With week six of the Major-League Baseball season in the books, it is time to resume our fantasy baseball 2017 weekly update. We will continue to notify owners about which players are hot, or cold, and whether they will remain trending in that direction. Previous weekly fantasy baseball updates can be found at thegamehaus.com/fantasy.
Yonder Alonso, First Baseman, Oakland Athletics
Last seven: .292 BA, 6 R, 6 HR, 10 RBI
Not many were talking about Alonso prior to the season’s start, although the former first-round pick in 2008 has completely reinvented himself. The 30-year-old has already surpassed his career high home run total in only 34 games.
Alonso’s success can be attributed to a change in his launch angle, as he has increased his fly ball rate from 34 percent to a menacing 53 percent. This modification in approach has completely changed who Alonso is as a player, as he has transformed from a mediocre offensive first basemen, to premiere power threat.
Alonso’s success in 2017 has been masterful, although his home run to fly ball ratio is at an unsustainable 29 percent. This means that his home run pace is sure to slow down, as over 1/4 of his fly balls are leaving the park. Also, the fact that Alonso plays for the struggling Athletics makes him a prime sell high candidate before his performance plateaus.
A.J. Griffin, Starting Pitcher, Texas Rangers
Last three: 3-0 W-L, 0.45 ERA, 0.70 WHIP, 20 IP, 19/3 K/BB
Griffin had struggled to make his way back to mound after under-going Tommy John surgery in 2014, as it wasn’t until 2016 when he finally reentered a starting rotation.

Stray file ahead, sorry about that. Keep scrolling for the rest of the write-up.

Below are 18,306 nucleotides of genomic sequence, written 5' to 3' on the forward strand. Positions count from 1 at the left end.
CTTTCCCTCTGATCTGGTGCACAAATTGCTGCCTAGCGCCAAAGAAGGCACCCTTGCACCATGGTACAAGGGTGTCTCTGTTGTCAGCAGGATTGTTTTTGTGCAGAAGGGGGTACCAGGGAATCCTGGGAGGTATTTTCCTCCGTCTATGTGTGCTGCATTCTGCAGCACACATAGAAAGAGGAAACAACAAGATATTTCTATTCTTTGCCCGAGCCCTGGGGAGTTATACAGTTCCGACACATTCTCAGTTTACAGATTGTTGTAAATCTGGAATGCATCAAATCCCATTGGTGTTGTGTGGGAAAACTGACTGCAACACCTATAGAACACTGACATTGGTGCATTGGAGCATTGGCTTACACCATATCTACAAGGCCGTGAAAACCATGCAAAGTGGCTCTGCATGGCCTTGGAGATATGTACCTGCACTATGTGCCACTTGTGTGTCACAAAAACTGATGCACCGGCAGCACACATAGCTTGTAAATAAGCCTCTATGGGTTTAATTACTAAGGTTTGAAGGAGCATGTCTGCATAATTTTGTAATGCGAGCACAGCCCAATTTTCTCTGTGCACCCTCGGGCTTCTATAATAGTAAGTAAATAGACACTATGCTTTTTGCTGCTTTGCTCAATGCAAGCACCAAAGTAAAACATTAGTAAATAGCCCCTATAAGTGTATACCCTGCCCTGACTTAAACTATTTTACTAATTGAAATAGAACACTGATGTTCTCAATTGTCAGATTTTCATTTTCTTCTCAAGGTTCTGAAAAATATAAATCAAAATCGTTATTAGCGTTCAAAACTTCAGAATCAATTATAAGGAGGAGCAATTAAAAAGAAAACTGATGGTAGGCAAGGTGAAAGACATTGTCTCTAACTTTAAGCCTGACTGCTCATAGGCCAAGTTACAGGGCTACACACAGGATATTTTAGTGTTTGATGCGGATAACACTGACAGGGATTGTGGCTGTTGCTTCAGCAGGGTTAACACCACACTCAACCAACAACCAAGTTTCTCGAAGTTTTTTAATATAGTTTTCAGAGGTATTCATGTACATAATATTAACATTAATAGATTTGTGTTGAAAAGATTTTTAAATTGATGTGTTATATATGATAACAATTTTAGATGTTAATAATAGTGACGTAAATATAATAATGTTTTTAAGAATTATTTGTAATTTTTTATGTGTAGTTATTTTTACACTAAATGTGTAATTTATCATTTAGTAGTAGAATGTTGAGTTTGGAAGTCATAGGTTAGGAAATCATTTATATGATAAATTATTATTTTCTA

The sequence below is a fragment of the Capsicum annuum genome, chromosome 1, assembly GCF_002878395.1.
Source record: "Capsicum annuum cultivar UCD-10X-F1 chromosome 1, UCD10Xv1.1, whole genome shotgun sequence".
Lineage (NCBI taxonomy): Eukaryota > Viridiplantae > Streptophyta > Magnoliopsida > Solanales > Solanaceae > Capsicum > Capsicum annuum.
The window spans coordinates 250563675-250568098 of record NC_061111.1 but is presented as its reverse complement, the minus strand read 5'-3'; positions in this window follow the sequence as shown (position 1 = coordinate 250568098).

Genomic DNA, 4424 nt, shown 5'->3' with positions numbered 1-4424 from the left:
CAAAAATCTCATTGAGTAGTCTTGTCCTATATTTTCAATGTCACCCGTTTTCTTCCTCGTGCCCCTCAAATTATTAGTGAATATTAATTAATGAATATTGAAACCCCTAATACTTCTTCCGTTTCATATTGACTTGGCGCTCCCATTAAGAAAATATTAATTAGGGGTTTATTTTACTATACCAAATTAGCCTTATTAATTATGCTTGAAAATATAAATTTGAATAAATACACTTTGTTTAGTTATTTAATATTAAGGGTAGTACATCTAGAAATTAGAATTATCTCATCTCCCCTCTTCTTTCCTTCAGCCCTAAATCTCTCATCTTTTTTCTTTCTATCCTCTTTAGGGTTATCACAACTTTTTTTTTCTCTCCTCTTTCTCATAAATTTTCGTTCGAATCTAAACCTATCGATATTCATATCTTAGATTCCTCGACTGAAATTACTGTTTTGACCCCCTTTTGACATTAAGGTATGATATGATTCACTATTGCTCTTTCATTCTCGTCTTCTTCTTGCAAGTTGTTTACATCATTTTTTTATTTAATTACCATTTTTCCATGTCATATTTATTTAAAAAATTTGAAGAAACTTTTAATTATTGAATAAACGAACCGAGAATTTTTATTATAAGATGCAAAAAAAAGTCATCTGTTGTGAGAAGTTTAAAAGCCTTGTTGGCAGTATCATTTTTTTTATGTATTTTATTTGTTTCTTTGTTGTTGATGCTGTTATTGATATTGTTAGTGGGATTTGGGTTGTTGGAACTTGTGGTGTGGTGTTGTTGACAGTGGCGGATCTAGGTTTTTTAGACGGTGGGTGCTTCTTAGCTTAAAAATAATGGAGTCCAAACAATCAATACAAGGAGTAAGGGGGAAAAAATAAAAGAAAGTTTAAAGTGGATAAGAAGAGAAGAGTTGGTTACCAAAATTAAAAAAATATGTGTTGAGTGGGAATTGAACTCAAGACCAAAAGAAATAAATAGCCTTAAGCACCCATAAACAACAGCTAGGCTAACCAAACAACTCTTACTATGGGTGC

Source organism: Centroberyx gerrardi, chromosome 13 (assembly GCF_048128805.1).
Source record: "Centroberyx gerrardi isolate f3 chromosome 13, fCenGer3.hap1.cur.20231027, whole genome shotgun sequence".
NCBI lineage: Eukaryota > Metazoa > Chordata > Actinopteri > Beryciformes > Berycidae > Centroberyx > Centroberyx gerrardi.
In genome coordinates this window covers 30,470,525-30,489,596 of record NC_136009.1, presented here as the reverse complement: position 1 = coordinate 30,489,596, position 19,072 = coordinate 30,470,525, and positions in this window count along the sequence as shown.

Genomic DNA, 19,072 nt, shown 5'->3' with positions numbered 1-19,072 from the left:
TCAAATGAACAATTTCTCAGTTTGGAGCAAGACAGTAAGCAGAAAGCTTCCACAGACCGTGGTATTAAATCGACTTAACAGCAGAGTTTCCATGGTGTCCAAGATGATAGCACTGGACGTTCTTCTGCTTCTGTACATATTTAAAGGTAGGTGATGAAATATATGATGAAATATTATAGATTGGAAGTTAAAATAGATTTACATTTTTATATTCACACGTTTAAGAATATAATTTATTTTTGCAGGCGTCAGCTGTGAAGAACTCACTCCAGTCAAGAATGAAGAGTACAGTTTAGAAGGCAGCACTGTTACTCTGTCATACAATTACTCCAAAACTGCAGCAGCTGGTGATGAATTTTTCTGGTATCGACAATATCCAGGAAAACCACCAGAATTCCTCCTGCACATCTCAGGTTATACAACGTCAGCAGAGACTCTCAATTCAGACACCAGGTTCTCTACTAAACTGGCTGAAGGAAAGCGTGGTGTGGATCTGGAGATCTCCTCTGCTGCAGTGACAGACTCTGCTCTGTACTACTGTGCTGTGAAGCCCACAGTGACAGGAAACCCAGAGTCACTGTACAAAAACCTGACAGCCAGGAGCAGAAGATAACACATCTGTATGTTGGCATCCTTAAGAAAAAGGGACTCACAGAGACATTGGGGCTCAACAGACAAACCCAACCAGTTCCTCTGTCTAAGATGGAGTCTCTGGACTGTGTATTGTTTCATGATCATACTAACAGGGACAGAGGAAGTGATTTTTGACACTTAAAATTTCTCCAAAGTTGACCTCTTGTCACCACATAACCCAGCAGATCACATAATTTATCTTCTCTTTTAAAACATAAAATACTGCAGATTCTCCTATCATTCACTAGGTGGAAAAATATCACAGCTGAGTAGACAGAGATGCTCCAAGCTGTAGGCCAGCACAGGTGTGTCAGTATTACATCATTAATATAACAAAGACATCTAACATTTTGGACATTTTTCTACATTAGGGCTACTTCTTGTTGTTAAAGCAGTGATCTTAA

The 29-year-old has won four of his first five starts for the Rangers in 2017, and has some fairly incredible ratios.
Unfortunately, Griffin’s BABIP is sitting at .200, and his xFIP at 4.25, which both suggest that his success this season will be short lived. He has only surpassed the six-inning mark once so far this season, which, in his defense, occurred in a complete game shut-out against the San Diego Padres. Like Alonso, Griffin is a prime sell high candidate, as regression must be expected.
Aaron Altherr, Outfielder, Philadelphia Phillies
Last seven: .346 BA, 5 R, 4 HR, 11 RBI, 1 SB
The German international has been a part of the Phillies organization since 2009. His career marks in the minor-leagues are fairly under whelming, as he sports a .263 batting average and .738 OPS.
Altherr has surprised many in 2017, as he has earned himself an everyday role in the Phillies outfield. He primarily is playing in left field, although he has also played four games in center and ten in right.
The 26-year-old is currently batting .338, with a career high seven home runs in only 26 games. Altherr’s power does not seem sustainable whatsoever, as his home run to fly ball ratio is at an insane 35 percent, which is about 15 percent higher than his career average. Also, Altherr’s groundball to fly ball ratio of 1.15 is well below his career average of 1.50, which may suggest that his ability to hit fly balls is fluky.
Even without power, Altherr will remain a solid fantasy option, as he bats in the heart of the Phillies order, and offers solid stolen base and run potential.
Alex Wood, Starting Pitcher, Los Angeles Dodgers
Last three: 3-0 W-L, 2.25 ERA, 1.06 WHIP, 16 IP, 29/3 K/BB
Wood began the season in the Dodgers’ bullpen, although found himself in a rotational spot after a slew of injuries occurred; including ones to Brandon McCarthy, Scott Kazmir, and Kenta Maeda.
Wood has been masterful of late, having a 16.31 K/9 in his last three starts. The knock-on the 26-year-old is his ability to eat innings, as the Dodgers have kept him limited to six innings of work or less in every start.
He will likely be moved back to the bullpen once the Dodger’s rotation regains their health, although he will still hold value in deeper mixed leagues, as he will be able to vulture wins and earn holds.
Khris Davis, Outfielder, Oakland Athletics
Last seven: .103 BA, 1 R, 0 HR, 1 RBI
The Athletics’ slugger was off to a red hot start in 2017, as he had amassed 10 home runs and 17 RBI in his first 23 games. Since then, Davis has been ice cold.
One red flag for the 29-year-old are his strikeout totals, although this is not abnormal for a power hitter. Another red flag is his declining fly ball rate, which is very discouraging for a power hitter.